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Statue of Benzaiten with a torii on her head

Benzaiten (弁才天, 弁財天) (Benten for short)[1] is a Japanese Buddhist goddess, who originated from the Hindu goddess Saraswati.[2] Worship of Benzaiten arrived in Japan during the 6th through 8th centuries, mainly via the Chinese translations of the Sutra of Golden Light, which has a section devoted to her. She is also mentioned in the Lotus Sutra and often depicted holding a biwa, a traditional Japanese lute, just as Saraswati holds a veena. Benzaiten is a syncretic entity with both a Buddhist and a Shinto side. Benzaiten was worshipped as the personification of wisdom in the Tokugawa period.[3]

Transfer from India to Japan

Benzaiten shrine, Inokashira Park, Tokyo

Referred to as Sarasvatî Devî in Sanskrit (meaning "Goddess Saraswati"),[4] Benzaiten is the goddess of everything that flows: water, time, words, speech, eloquence, music and by extension, knowledge. The original characters used to write her name read "Biancaitian" in Chinese and "Bensaiten" in Japanese (辯才天) and reflect her role as the goddess of eloquence. Because the Sutra of Golden Light promised protection of the state, in Japan she became a protector-deity, at first of the state and then of people. Lastly, she became one of the Seven Gods of Fortune (fukujin) when the Sino-Japanese characters used to write her name changed to 弁財天 (Benzaiten), emphasizing her role in bestowing monetary fortune. Sometimes she is called Benten, or Benzaitennyo (弁才天女), where the final tennyo (天女) translates as "goddess".

When Kisshoutennyo is counted among the seven fukujin and fellow fukujin Daikoku is regarded in feminine form, together with Benzaitennyo all three of the Hindu Tridevi are represented in the fukujin.

Benzaiten in Japan (above) is often shown with a musical instrument, as with Sarasvati goddess of Hinduism in India and in Bali (Indonesia). Her temples are more common on islands and coastal regions of Japan.[5]

In the Rig-Veda (6.61.7) Sarasvati is credited with killing the three-headed Vritra also known as Ahi ("snake"). Vritra is also strongly associated with rivers, as is Sarasvati. This is probably one of the sources of Sarasvati/Benzaiten's close association with snakes and dragons in Japan . She is enshrined on numerous locations throughout Japan; for example, the Enoshima Island in Sagami Bay, the Chikubu Island in Lake Biwa and the Itsukushima Island in Seto Inland Sea (Japan's Three Great Benzaiten Shrines); and she and a five-headed dragon are the central figures of the Enoshima Engi, a history of the shrines on Enoshima written by the Japanese Buddhist monk Kōkei (皇慶) in AD 1047. According to Kōkei, Benzaiten is the third daughter of the dragon-king of Munetsuchi (無熱池; literally "lake without heat"), known in Sanskrit as Anavatapta, the lake lying at the center of the world according to an ancient Buddhist cosmological view.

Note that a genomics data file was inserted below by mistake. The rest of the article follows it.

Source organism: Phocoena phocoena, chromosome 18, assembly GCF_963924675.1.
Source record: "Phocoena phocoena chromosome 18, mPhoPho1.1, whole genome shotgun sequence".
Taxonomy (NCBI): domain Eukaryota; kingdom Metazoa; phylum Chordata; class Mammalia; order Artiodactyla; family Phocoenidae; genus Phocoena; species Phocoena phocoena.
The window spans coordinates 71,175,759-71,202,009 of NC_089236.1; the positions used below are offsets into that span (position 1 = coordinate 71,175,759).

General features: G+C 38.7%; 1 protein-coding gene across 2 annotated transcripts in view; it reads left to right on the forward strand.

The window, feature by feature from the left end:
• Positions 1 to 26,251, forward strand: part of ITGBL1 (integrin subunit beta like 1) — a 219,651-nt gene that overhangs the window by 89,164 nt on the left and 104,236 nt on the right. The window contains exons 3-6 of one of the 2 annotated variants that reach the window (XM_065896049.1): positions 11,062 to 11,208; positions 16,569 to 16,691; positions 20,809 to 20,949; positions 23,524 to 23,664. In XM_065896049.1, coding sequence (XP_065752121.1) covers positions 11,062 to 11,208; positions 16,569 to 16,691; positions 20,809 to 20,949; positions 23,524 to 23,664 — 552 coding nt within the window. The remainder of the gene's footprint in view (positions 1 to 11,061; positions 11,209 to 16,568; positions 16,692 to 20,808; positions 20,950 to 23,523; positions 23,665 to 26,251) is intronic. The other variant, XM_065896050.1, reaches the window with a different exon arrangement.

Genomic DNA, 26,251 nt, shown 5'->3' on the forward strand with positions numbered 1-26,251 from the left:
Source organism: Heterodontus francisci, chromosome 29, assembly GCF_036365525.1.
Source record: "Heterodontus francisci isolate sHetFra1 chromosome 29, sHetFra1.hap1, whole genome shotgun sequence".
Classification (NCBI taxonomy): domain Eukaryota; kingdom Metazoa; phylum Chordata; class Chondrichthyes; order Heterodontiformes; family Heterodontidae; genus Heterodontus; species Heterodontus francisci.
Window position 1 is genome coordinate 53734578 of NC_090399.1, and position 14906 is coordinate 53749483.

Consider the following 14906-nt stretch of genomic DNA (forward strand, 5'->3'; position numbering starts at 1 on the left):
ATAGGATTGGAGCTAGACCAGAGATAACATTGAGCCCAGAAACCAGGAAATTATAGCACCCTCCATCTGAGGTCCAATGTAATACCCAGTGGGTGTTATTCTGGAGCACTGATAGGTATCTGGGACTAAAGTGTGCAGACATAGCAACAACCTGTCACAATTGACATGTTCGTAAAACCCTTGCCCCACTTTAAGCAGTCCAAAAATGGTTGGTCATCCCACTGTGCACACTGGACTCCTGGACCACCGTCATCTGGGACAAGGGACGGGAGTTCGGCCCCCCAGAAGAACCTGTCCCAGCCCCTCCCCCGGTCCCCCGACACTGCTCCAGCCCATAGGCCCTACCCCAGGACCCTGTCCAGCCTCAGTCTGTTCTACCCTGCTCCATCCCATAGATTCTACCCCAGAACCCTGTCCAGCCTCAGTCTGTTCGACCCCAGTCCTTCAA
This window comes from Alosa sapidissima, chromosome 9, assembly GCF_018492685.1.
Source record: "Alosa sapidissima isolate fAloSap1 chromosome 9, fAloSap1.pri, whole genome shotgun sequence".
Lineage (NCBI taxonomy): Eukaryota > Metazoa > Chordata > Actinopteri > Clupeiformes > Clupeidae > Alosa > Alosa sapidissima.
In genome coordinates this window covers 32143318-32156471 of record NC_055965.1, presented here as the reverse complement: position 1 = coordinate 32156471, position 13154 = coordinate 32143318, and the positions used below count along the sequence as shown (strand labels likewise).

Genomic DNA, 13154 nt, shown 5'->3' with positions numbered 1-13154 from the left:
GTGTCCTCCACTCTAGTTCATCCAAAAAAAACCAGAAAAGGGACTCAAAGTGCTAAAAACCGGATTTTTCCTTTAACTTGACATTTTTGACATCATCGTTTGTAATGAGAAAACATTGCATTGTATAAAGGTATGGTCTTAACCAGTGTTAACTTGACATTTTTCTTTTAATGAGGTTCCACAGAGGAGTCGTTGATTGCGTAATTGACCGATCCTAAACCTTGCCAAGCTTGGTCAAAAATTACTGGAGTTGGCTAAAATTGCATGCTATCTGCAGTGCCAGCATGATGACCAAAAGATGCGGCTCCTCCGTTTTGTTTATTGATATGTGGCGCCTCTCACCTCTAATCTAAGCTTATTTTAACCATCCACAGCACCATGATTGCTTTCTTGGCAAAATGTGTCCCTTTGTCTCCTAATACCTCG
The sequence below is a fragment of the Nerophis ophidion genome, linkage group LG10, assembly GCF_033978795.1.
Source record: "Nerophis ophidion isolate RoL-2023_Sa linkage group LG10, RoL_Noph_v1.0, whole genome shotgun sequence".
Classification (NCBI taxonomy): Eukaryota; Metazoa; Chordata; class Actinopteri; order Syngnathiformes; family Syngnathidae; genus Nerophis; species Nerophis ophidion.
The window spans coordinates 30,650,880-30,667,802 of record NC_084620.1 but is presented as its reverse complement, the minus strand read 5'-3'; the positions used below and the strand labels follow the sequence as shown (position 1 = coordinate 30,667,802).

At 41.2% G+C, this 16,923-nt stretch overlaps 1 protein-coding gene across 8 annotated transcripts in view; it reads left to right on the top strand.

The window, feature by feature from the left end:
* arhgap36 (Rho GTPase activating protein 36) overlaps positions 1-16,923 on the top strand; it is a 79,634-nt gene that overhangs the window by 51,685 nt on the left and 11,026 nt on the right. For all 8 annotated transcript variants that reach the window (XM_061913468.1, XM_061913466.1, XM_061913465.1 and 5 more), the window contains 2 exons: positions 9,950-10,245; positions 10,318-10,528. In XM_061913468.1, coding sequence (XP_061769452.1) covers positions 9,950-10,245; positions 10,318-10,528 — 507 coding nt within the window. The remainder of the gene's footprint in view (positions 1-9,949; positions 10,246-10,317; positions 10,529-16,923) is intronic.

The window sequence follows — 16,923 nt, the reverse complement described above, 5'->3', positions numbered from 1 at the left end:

Earlier documents such as those recorded by Buddhist monks link the periodic appearance of comets with the goddess Benzaiten. For example, the comet that appeared in 552 AD, and again in late 593 AD were associated with deity Benzaiten.[6] These records suggest that the exchange of cultural and spiritual ideas from Buddhism and Hinduism in India to Japan, through deities such as Benzaiten, occurred well before the 5th century.

Two qualities of Saraswati that were transposed to the Buddhist version of Benzaiten are music and wisdom. She is sometimes referred to as Myoonten "goddess of wonderful sounds."[7]

Benzaiten as a kami

Benzaiten is a female kami to Shinto with the name Ichikishima-hime-no-mikoto (市杵島姫命).[8] Also, she is believed by Tendai Buddhism to be the essence of kami Ugajin, whose effigy she sometimes carries on her head together with a torii (see photo above).[9] As a consequence, she is sometimes also known as Uga (宇賀) Benzaiten or Uga Benten.[1] Shrine pavilions called either Benten-dō or Benten-sha (弁天社), or even entire Shinto shrines can be dedicated to her, as in the case of Kamakura's Zeniarai Benzaiten Ugafuku Shrine or Nagoya's Kawahara Shrine.

See also


  1. 1.0 1.1 Ludvik, Catherine. “Uga-Benzaiten: The Goddess and the Snake.” Impressions, no. 33, 2012, pp. 94–109. JSTOR, JSTOR,
  2. Catherine Ludvik (2001), From Sarasvati to Benzaiten, Ph.D. Thesis, University of Toronto, National Library of Canada; PDF Download
  3. Japanese Journal of Religious Studies 24-25: 397. 1997. 
  4. Saraswati meets Buddha, SHAILAJA TRIPATHI, The Hindu, March 21, 2016
  5. T. Suzuki (1907), The seven gods of bliss, The Open Court, 1907 (7), 2
  6. Juhl et al, DOCUMENTARY EVIDENCE FOR THE APPARITION OF A COMET IN LATE 593 AND EARLY 594 AD, Lunar and Planetary Science XXXVIII (2007), Antarctic Institute of Canada
  7. Pye, Michael (2013). Strategies in the study of religions. Volume two, Exploring religions in motion. Boston: De Gruyter. pp. 279. ISBN 9781614511915. OCLC 852251932. 
  8. Bocking, Brian (1997). A Popular Dictionary of Shinto - 'Benzaiten'. Routledge. ISBN 978-0-7007-1051-5. 
  9. Template:EOS


  • Japan and Indian Asia by Hajime Nakamura. Publisher: Firma KLM, 1961. Publication Date: 1961
  • India and Japan: A Study in interaction during 5th cent - 14th century - By Upendra Thakur

External links